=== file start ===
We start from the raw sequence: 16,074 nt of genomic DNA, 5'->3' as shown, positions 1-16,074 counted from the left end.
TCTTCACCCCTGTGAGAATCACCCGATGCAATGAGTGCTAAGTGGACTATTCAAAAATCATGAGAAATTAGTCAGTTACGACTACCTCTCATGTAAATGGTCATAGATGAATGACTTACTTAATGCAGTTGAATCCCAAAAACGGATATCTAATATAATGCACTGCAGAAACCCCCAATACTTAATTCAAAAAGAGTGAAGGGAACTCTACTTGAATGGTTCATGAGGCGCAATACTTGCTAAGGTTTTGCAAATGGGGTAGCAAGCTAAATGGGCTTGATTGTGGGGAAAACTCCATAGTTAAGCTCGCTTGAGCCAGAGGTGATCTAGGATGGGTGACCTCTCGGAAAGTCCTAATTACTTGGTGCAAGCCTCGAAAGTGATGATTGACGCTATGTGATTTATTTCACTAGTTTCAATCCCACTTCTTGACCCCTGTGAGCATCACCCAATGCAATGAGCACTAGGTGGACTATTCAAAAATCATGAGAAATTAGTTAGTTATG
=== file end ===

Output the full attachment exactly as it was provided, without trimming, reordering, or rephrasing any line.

We start from the raw sequence: 16,074 nt of genomic DNA, 5'->3' as shown, positions 1-16,074 counted from the left end.
TCTTCACCCCTGTGAGAATCACCCGATGCAATGAGTGCTAAGTGGACTATTCAAAAATCATGAGAAATTAGTCAGTTACGACTACCTCTCATGTAAATGGTCATAGATGAATGACTTACTTAATGCAGTTGAATCCCAAAAACGGATATCTAATATAATGCACTGCAGAAACCCCCAATACTTAATTCAAAAAGAGTGAAGGGAACTCTACTTGAATGGTTCATGAGGCGCAATACTTGCTAAGGTTTTGCAAATGGGGTAGCAAGCTAAATGGGCTTGATTGTGGGGAAAACTCCATAGTTAAGCTCGCTTGAGCCAGAGGTGATCTAGGATGGGTGACCTCTCGGAAAGTCCTAATTACTTGGTGCAAGCCTCGAAAGTGATGATTGACGCTATGTGATTTATTTCACTAGTTTCAATCCCACTTCTTGACCCCTGTGAGCATCACCCAATGCAATGAGCACTAGGTGGACTATTCAAAAATCATGAGAAATTAGTTAGTTATG